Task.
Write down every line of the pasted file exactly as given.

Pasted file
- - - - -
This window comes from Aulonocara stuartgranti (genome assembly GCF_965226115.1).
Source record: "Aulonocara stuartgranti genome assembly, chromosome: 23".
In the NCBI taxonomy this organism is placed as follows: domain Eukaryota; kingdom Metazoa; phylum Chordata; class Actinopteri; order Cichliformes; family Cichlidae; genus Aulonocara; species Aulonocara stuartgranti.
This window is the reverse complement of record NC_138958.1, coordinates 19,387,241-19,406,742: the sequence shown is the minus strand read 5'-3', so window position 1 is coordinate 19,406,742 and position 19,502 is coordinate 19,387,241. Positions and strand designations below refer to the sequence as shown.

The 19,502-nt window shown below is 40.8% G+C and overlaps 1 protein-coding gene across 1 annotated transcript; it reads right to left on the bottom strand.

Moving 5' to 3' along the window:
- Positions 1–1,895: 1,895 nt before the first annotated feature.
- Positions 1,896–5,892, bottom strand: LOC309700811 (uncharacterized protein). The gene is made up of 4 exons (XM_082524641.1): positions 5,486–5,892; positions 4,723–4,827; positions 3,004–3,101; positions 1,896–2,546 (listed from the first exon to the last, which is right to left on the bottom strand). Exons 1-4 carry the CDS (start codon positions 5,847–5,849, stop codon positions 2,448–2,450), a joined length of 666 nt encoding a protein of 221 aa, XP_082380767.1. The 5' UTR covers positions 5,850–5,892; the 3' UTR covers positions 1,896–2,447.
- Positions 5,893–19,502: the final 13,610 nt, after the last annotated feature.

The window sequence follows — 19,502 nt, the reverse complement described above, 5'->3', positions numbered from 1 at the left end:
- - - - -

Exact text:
This window comes from Aulonocara stuartgranti (genome assembly GCF_965226115.1).
Source record: "Aulonocara stuartgranti genome assembly, chromosome: 23".
In the NCBI taxonomy this organism is placed as follows: domain Eukaryota; kingdom Metazoa; phylum Chordata; class Actinopteri; order Cichliformes; family Cichlidae; genus Aulonocara; species Aulonocara stuartgranti.
This window is the reverse complement of record NC_138958.1, coordinates 19,387,241-19,406,742: the sequence shown is the minus strand read 5'-3', so window position 1 is coordinate 19,406,742 and position 19,502 is coordinate 19,387,241. Positions and strand designations below refer to the sequence as shown.

The 19,502-nt window shown below is 40.8% G+C and overlaps 1 protein-coding gene across 1 annotated transcript; it reads right to left on the bottom strand.

Moving 5' to 3' along the window:
- Positions 1–1,895: 1,895 nt before the first annotated feature.
- Positions 1,896–5,892, bottom strand: LOC309700811 (uncharacterized protein). The gene is made up of 4 exons (XM_082524641.1): positions 5,486–5,892; positions 4,723–4,827; positions 3,004–3,101; positions 1,896–2,546 (listed from the first exon to the last, which is right to left on the bottom strand). Exons 1-4 carry the CDS (start codon positions 5,847–5,849, stop codon positions 2,448–2,450), a joined length of 666 nt encoding a protein of 221 aa, XP_082380767.1. The 5' UTR covers positions 5,850–5,892; the 3' UTR covers positions 1,896–2,447.
- Positions 5,893–19,502: the final 13,610 nt, after the last annotated feature.

The window sequence follows — 19,502 nt, the reverse complement described above, 5'->3', positions numbered from 1 at the left end: